The metallic alloys we use today have evolved through decades of research and many represent the pinnacle of achievement in terms of strength and corrosion resistance. Without these materials, the remarkable advances that have taken place in nuclear energy, medicine, pharmaceuticals, power generation and petrochemicals could not have been realised.
One of the most significant early breakthroughs occurred in 1912 in Sheffield when chromium/iron alloys were found to be corrosion resistant. Since then we have witnessed the introduction of low alloy creep-resistant steels, nickel-based alloys with elevated temperature properties and, more recently, the development of lightweight titanium alloys offering high strength-to-weight characteristics.
Optimum properties of all these materials is only achieved by precisely controlling the balance of elements. The ideal composition for every application has only been realised thanks to intensive research work by metallurgists but if elements are lost during subsequent manufacturing processes such as welding or other elevated temperature excursions, the corrosion and mechanical properties can be affected significantly.
Fusion welding of stainless steels provides a good example where loss of corrosion resistance can be significant. If welding is carried out in air and even where oxygen levels are as low as 50 ppm, the effective chromium content can be reduced and since this is the principle element added for corrosion resistance, it is a major consideration.
Another consequence of chromium loss during welding is the effect on mechanical properties. In the chromium/molybdenum/vanadium materials for example, developed for their high temperature creep resistance, enhanced hardenability, wear resistance, impact resistance and machinability, any reduction in chromium content can affect these properties. Furthermore, the sensitivity of these materials to contaminating products such as hydrogen in the shield gases needs to be considered. Care needs to be taken in selection of consumables and it is essential that any shield gases are of high purity.
The thermal cycles along with any local contamination involved in fusion welding titanium alloys can give rise to embrittlement of the alloy. Their reactive nature makes it essential to address the requirement for thorough pre-cleaning and particularly oxidation at the high temperatures involved in arc welding.
All in all, then, there is a strong material case for eliminating oxygen and other contaminants from the locality of the weld by purging with inert gas such as argon. A wide variety of purging solutions have been developed to combat the problem, including pipe welding systems and trailing shields but there is increasing demand for complex three dimensional components using alloys that are sensitive to oxidation and contamination. These are best fabricated in sealed enclosures where the entire welding operation is carried out in an inert atmosphere where contamination can be eliminated and oxygen levels reduced to well below 10 ppm.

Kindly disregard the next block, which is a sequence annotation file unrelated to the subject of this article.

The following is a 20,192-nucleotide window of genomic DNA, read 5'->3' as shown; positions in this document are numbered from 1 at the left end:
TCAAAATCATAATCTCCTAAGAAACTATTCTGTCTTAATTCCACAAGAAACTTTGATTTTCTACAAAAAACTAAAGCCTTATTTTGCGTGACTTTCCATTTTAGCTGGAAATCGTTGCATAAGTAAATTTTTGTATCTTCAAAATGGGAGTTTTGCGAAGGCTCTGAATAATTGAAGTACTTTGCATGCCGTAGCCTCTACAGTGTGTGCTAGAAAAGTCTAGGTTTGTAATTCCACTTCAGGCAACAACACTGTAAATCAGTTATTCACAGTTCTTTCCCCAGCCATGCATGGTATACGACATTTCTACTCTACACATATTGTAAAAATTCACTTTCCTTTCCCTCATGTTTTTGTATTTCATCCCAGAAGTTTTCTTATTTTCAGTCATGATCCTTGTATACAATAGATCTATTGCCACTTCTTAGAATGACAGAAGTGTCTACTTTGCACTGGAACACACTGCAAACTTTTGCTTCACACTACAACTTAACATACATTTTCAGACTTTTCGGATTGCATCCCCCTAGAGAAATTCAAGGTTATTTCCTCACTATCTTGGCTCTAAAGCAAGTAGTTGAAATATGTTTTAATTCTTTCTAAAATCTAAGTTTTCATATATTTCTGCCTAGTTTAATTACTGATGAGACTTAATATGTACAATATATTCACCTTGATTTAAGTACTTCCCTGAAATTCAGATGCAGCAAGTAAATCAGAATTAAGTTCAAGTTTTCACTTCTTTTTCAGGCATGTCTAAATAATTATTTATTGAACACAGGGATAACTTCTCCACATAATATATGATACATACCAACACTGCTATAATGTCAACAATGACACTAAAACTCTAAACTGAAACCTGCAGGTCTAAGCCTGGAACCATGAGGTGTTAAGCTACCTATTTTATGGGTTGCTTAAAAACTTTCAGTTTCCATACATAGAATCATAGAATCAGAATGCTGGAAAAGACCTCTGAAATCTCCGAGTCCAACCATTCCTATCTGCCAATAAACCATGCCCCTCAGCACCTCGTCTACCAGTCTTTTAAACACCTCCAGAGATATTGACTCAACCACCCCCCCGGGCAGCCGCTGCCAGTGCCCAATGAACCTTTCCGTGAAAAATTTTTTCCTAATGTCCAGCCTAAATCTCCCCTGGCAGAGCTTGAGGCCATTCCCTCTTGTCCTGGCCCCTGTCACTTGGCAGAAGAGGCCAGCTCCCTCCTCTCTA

Where quality and freedom from oxidation and contamination is crucial, total protection is afforded by using weld enclosures. Metal chambers and glove boxes have been in use for decades, and these are effective in providing a totally inert atmosphere during fusion welding.
|Fig 1. Multi-tube junctions are difficult to protect effectively without the use of an inert gas enclosure. For safety critical applications such as competitive pedal and motor cycling and in motor car racing where this type of joint is commonplace, total protection is essential.|
|Fig 2. The accident involving Formula 1 racing driver Romain Grosjean at the Bahrain circuit in 2020 could have been fatal were it not for the head protection provided by the ‘Halo’ structure. This typifies an application where structural integrity is vital. Complete protection of the titanium alloy fusion zone during welding is essential and is provided by using an inert gas enclosure.|
Although a traditional metal glove box can provide adequate protection it has a series of limitations. These have now been addressed successfully with currently available flexible alternatives.
- There is a major cost difference. Typically, metal enclosures cost ten times more than flexible alternatives, size for size. As the size increases, this ratio increases.
- The difference in weight means shipment and movement is much easier – typically a metal enclosure weighs significantly more than of a flexible alternative.
- Flexible enclosures can be deflated and stored when not required. Without inflation a 1.25 metre diameter model occupies a mere 0.2 cubic metres and weighs only 8 kg.
- Manufacturing times for metal glove boxes can be very lengthy, extending into weeks. Some flexible enclosures are available from stock: bespoke versions can be produced in less than 8 weeks.
- There are no sharp corners in flexible enclosures and consequently no likelihood of trapping air pockets.
|Fig. 3. Flexible Welding Enclosure® showing excellent access and all-round
visibility coupled with low weight.
|Fig. 4. Conventional metal glove box offers limited visibility and access. Manoeuvrability whilst welding is restricted.|